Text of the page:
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3 Steps Every Business Must Take To Increase Salesforce User Adoption

3 Steps Every Business Must Take To Increase Salesforce User Adoption

Low salesforce user adoption bedevils many companies.

That’s why a lot of time and trouble is spent trying to increase salesforce user adoption.

Because quite simply, if the users don’t use system the way you intend, then no matter what else happens, the benefits aren’t going to be delivered.

But many businesses fail to achieve this. After all, most sales people don’t vote for more visibility of sales performance and activity levels. Or for more ‘perceived’ admin at the expense of sales time. So attempts to increase salesforce user adoption often fail.

We have completed over a thousand salesforce projects. Our experience is that a 3 step approach is required to increase salesforce user adoption. Do these 3 things well from the outset and your business will have high salesforce user adoption. Apply these steps to a current salesforce environment and you will turnaround existing low levels of user adoption.

1. Create an advantage to using salesforce

This means it’s easier for front-line sales people to do their jobs using salesforce than not using it.

If there is no benefit to front-line sales people in using salesforce then user adoption will not increase. This often happens when salesforce is implemented for the sole reason of giving the management team visibility of the sales pipeline.

Here are some ways to make it easier for sales people to do their jobs using salesforce. They represent an immediate way to increase salesforce user adoption.

Take full advantage of salesforce functionality

Re-design and streamline business processes. Make it easier to get things done using the system. Automate approval processes. Integrate electronic signature applications to get contracts signed more quickly. For more details and other examples read our blog post 5 Compelling Ways To Increase Salesforce Benefits or its sister post, 5 More Compelling Ways To Increase Salesforce Benefits.

Create powerful pipeline reports & dashboard charts

Give first-line line sales people and their immediate managers with the information they need to manage their sales pipeline effectively. Focus on dashboard charts that provide visibility of the size, trend and quality of their pipeline. If you’re seeking inspiration then look at our blog post “12 charts that every sales manager should have on his dashboard‘. If you only have time to create one pipeline dashboard chart then make it this one.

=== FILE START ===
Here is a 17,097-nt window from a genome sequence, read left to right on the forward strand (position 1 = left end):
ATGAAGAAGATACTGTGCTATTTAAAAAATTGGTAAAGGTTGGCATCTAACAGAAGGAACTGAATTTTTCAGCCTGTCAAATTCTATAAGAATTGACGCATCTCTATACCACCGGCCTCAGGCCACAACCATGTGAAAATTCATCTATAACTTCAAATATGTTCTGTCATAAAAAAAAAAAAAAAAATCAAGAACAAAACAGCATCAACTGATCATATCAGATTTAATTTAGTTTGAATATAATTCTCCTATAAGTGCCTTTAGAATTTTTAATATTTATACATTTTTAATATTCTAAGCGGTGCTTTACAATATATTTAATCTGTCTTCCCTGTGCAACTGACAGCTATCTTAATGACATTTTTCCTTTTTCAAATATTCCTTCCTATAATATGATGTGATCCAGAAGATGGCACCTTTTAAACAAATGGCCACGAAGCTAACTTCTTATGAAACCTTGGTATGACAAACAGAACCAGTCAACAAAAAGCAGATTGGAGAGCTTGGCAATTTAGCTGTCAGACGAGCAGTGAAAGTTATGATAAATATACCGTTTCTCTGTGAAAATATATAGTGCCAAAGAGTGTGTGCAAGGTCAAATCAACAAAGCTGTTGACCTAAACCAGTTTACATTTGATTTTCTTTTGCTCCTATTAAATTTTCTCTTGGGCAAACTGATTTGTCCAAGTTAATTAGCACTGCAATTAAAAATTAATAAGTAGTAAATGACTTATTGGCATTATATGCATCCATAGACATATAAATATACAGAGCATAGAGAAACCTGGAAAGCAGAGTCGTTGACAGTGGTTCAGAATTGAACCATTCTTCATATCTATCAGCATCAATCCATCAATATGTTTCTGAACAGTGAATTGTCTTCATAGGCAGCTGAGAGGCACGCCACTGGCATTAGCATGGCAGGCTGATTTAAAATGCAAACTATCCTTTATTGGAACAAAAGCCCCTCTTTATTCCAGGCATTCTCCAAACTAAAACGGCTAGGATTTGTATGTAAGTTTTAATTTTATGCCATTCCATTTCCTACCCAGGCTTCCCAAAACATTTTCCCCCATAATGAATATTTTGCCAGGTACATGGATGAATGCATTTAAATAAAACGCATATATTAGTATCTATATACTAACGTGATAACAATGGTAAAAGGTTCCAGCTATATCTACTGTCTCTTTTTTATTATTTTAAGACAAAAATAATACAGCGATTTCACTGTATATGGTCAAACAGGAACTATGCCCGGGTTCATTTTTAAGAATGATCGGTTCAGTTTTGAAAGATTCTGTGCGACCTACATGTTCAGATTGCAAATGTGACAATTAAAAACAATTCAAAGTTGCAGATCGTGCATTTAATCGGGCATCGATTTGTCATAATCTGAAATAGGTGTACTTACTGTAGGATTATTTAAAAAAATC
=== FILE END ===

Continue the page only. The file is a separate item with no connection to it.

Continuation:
Use smart AppExchange applications

Integrate other low cost / high value applications with salesforce to add further value. Start with the free Dupecatcher application to improve data quality. Use Conga to automatically generate well formatted proposals from salesforce. Use electronic signature applications to make it easy for customers to commit to your quotes.

Bring other relevant data into salesforce

If other systems store invoice or order information then import this data into salesforce. That way, when the sales person is standing outside the customers’ premises he can quickly and easily see the trend in orders over the last 3 or 6 months. This doesn’t necessarily need full-blown integration. One person’s integration is another’s weekly import wizard.

There are lots of other ways to use salesforce to make people more efficient, effective and productive. Get in touch if you would like a free review of your salesforce environment and we’ll help you get started.

2. Create a disadvantage to not using salesforce

Step 1 states that there should be an advantage to using salesforce in order to increase user adoption. But step 2 is the converse. Create a disadvantage to not using it.

In other words, it must be easier for a first-line sales person to do their job using salesforce. But must also harder for that same person to do their job if they don’t use it.

Here are some examples of what we mean. Apply these examples to increase salesforce user adoption.

Use pipeline reports and dashboards to manage the sales team

This means using dashboards and reports that give visibility of the pipeline and sales performance in 1.1s, appraisals and team meetings. If the sales person says “Some of my opportunities are in Excel or my notebook” then the managers’ response has to be, “Sorry, they’re inadmissible evidence! We are conducting this conversation on the basis of the information that I can see in salesforce”. Here are examples of dashboard charts that are good to use in team reviews, the focus on managing pipeline quality.

Track sales targets in salesforce

Every sales person performs against a target. But too often these targets are stored outside salesforce. This means the dialogue about whether the sales person has sufficient pipeline to meet his target also takes place outside his target. Tracking targets within salesforce is a very powerful way to increase salesforce user adoption. Here are 3 ways to measure sales versus target in salesforce.

Ensure managers use salesforce Chatter

Don’t communicate key messages on email, use Chatter. Have managers interact with sales reports on individual opportunities directly on the Chatter feed within each Opportunity. That way if sales people aren’t regularly logged into salesforce they are missing out on critical dialogue with the management team. For more information on making full use of Chatter read 10 Tips For Chatter Roll-out.